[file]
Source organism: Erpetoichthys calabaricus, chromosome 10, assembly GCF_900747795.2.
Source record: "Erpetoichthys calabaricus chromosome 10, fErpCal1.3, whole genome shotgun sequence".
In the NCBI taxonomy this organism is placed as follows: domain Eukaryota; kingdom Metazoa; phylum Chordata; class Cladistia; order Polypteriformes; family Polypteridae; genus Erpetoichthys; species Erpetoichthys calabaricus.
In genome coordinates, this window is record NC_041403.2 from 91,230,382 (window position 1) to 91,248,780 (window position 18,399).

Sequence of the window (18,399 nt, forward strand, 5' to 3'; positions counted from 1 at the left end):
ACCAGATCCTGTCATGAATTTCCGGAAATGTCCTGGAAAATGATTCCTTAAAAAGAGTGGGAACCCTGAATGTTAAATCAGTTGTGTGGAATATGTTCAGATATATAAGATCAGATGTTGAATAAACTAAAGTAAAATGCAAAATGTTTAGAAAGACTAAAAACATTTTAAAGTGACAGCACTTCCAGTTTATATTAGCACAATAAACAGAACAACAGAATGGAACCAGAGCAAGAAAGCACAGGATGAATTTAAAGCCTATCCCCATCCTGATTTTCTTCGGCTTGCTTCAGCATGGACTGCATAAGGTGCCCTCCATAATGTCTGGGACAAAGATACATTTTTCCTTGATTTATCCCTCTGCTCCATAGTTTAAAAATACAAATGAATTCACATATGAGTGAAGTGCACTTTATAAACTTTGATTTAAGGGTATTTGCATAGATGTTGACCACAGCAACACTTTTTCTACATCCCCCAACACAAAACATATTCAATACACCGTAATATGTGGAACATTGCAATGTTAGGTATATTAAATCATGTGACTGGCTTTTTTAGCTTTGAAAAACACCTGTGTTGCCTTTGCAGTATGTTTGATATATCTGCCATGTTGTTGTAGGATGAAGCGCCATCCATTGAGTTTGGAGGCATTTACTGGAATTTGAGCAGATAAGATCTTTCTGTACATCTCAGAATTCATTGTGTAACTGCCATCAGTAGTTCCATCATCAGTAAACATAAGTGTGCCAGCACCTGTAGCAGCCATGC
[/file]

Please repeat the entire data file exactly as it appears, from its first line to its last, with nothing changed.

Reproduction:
Source organism: Erpetoichthys calabaricus, chromosome 10, assembly GCF_900747795.2.
Source record: "Erpetoichthys calabaricus chromosome 10, fErpCal1.3, whole genome shotgun sequence".
In the NCBI taxonomy this organism is placed as follows: domain Eukaryota; kingdom Metazoa; phylum Chordata; class Cladistia; order Polypteriformes; family Polypteridae; genus Erpetoichthys; species Erpetoichthys calabaricus.
In genome coordinates, this window is record NC_041403.2 from 91,230,382 (window position 1) to 91,248,780 (window position 18,399).

Sequence of the window (18,399 nt, forward strand, 5' to 3'; positions counted from 1 at the left end):
ACCAGATCCTGTCATGAATTTCCGGAAATGTCCTGGAAAATGATTCCTTAAAAAGAGTGGGAACCCTGAATGTTAAATCAGTTGTGTGGAATATGTTCAGATATATAAGATCAGATGTTGAATAAACTAAAGTAAAATGCAAAATGTTTAGAAAGACTAAAAACATTTTAAAGTGACAGCACTTCCAGTTTATATTAGCACAATAAACAGAACAACAGAATGGAACCAGAGCAAGAAAGCACAGGATGAATTTAAAGCCTATCCCCATCCTGATTTTCTTCGGCTTGCTTCAGCATGGACTGCATAAGGTGCCCTCCATAATGTCTGGGACAAAGATACATTTTTCCTTGATTTATCCCTCTGCTCCATAGTTTAAAAATACAAATGAATTCACATATGAGTGAAGTGCACTTTATAAACTTTGATTTAAGGGTATTTGCATAGATGTTGACCACAGCAACACTTTTTCTACATCCCCCAACACAAAACATATTCAATACACCGTAATATGTGGAACATTGCAATGTTAGGTATATTAAATCATGTGACTGGCTTTTTTAGCTTTGAAAAACACCTGTGTTGCCTTTGCAGTATGTTTGATATATCTGCCATGTTGTTGTAGGATGAAGCGCCATCCATTGAGTTTGGAGGCATTTACTGGAATTTGAGCAGATAAGATCTTTCTGTACATCTCAGAATTCATTGTGTAACTGCCATCAGTAGTTCCATCATCAGTAAACATAAGTGTGCCAGCACCTGTAGCAGCCATGC